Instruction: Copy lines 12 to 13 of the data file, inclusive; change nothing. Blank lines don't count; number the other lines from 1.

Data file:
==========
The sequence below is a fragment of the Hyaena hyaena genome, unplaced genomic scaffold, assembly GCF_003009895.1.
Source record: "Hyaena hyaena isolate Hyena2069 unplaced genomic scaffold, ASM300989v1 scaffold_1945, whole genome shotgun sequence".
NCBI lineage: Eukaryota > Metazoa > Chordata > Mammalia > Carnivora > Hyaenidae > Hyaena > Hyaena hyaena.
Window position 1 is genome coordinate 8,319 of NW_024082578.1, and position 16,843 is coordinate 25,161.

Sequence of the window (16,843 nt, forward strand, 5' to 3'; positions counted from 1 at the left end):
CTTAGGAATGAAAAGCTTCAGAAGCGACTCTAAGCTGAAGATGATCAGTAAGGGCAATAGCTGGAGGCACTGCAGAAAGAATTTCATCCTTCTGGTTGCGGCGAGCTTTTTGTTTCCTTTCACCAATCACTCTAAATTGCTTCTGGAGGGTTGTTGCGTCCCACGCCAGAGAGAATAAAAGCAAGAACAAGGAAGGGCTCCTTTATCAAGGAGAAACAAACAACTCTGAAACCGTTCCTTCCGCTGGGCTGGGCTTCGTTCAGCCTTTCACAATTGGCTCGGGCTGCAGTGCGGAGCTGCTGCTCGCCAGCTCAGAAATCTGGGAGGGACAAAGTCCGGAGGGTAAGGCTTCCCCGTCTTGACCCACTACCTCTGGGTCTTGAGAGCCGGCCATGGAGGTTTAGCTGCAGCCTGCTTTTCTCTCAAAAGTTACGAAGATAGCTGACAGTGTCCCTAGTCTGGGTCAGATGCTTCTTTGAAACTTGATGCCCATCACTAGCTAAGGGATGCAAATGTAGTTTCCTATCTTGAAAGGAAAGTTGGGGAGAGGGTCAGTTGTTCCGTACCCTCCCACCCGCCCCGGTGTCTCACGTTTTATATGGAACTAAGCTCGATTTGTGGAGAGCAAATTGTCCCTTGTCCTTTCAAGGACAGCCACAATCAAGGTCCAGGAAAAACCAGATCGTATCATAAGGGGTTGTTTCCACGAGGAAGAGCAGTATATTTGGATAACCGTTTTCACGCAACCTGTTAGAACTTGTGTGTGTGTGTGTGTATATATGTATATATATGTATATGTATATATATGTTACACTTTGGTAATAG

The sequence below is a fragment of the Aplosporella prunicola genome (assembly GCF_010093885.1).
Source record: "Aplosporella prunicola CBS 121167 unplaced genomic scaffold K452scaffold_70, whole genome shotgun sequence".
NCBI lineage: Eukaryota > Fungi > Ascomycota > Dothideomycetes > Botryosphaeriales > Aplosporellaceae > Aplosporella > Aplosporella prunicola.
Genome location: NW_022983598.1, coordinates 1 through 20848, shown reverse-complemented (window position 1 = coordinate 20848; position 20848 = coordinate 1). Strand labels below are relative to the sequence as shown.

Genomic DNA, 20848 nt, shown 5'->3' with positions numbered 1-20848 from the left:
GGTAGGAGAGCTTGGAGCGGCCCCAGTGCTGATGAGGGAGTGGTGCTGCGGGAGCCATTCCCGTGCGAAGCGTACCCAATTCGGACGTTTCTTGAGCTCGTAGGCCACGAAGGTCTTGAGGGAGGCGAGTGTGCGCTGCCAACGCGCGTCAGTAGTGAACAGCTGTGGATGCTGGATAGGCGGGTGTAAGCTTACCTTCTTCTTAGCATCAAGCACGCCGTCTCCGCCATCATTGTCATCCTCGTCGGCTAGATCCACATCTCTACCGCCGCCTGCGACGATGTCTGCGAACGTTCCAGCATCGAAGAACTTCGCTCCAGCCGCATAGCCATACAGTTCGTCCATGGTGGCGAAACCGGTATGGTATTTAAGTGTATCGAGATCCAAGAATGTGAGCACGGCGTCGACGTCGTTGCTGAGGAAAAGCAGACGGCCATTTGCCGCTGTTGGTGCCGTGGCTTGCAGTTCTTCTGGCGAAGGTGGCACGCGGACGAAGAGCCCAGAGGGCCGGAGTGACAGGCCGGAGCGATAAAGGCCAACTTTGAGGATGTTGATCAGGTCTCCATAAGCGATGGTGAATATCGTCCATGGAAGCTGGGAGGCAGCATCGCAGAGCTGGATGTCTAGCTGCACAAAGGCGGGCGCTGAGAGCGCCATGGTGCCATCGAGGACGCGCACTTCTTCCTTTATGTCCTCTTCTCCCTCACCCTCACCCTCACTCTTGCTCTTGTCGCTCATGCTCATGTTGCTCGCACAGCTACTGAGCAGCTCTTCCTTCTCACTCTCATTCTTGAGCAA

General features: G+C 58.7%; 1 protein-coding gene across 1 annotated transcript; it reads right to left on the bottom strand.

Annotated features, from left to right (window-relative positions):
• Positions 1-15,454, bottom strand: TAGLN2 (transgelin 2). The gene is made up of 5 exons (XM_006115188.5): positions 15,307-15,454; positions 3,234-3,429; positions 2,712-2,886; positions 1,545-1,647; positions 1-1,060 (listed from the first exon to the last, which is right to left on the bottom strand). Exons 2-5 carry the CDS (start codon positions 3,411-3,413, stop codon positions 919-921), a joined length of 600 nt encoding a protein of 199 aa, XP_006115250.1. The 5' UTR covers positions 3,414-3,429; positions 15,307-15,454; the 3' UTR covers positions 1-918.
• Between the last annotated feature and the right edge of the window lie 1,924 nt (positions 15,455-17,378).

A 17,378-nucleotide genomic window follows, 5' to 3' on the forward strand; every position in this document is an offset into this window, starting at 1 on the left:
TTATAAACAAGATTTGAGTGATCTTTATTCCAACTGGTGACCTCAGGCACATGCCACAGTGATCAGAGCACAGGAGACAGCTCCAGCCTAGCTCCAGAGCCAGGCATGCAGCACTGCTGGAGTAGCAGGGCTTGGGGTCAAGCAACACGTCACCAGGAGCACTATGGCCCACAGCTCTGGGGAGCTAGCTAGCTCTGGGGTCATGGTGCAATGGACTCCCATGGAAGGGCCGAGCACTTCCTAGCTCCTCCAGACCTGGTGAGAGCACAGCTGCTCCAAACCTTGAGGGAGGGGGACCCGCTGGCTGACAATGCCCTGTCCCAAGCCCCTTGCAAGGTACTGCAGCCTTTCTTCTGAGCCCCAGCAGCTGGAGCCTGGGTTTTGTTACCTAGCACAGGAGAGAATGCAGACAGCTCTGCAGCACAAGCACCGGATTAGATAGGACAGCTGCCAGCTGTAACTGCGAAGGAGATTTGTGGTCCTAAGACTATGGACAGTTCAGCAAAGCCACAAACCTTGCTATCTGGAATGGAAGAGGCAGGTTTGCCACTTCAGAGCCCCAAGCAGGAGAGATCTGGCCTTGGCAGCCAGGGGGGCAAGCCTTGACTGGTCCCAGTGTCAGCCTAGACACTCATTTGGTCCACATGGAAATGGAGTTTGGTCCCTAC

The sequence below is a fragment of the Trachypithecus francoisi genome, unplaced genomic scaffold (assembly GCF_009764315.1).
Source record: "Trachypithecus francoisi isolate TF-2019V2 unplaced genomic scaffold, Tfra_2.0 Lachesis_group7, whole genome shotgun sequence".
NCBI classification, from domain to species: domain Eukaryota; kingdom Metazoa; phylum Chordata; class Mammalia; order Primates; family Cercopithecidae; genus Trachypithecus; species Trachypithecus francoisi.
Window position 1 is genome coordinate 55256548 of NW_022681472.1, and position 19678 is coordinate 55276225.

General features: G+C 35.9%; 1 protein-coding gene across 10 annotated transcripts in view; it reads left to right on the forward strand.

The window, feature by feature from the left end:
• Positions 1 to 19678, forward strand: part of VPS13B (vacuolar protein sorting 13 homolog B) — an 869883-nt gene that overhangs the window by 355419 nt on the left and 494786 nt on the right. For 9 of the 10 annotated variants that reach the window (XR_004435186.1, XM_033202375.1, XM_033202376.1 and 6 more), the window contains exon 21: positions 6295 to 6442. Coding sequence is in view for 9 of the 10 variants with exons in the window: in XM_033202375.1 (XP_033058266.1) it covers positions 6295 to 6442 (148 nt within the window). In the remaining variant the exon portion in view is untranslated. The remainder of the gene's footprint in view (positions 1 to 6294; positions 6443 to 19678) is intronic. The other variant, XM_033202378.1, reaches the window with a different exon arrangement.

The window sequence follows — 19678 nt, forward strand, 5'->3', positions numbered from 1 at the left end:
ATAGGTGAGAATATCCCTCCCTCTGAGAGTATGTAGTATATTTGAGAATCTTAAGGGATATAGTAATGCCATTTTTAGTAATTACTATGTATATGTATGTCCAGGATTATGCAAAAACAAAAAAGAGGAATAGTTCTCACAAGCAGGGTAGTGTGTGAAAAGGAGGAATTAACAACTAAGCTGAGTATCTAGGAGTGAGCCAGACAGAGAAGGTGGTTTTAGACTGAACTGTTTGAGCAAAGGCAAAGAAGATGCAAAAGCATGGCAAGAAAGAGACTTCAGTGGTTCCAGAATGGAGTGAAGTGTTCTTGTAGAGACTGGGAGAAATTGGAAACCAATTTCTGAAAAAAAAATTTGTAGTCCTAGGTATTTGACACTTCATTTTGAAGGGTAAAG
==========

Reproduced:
GGTAGGAGAGCTTGGAGCGGCCCCAGTGCTGATGAGGGAGTGGTGCTGCGGGAGCCATTCCCGTGCGAAGCGTACCCAATTCGGACGTTTCTTGAGCTCGTAGGCCACGAAGGTCTTGAGGGAGGCGAGTGTGCGCTGCCAACGCGCGTCAGTAGTGAACAGCTGTGGATGCTGGATAGGCGGGTGTAAGCTTACCTTCTTCTTAGCATCAAGCACGCCGTCTCCGCCATCATTGTCATCCTCGTCGGCTAGATCCACATCTCTACCGCCGCCTGCGACGATGTCTGCGAACGTTCCAGCATCGAAGAACTTCGCTCCAGCCGCATAGCCATACAGTTCGTCCATGGTGGCGAAACCGGTATGGTATTTAAGTGTATCGAGATCCAAGAATGTGAGCACGGCGTCGACGTCGTTGCTGAGGAAAAGCAGACGGCCATTTGCCGCTGTTGGTGCCGTGGCTTGCAGTTCTTCTGGCGAAGGTGGCACGCGGACGAAGAGCCCAGAGGGCCGGAGTGACAGGCCGGAGCGATAAAGGCCAACTTTGAGGATGTTGATCAGGTCTCCATAAGCGATGGTGAATATCGTCCATGGAAGCTGGGAGGCAGCATCGCAGAGCTGGATGTCTAGCTGCACAAAGGCGGGCGCTGAGAGCGCCATGGTGCCATCGAGGACGCGCACTTCTTCCTTTATGTCCTCTTCTCCCTCACCCTCACCCTCACTCTTGCTCTTGTCGCTCATGCTCATGTTGCTCGCACAGCTACTGAGCAGCTCTTCCTTCTCACTCTCATTCTTGAGCAA

General features: G+C 58.7%; 1 protein-coding gene across 1 annotated transcript; it reads right to left on the bottom strand.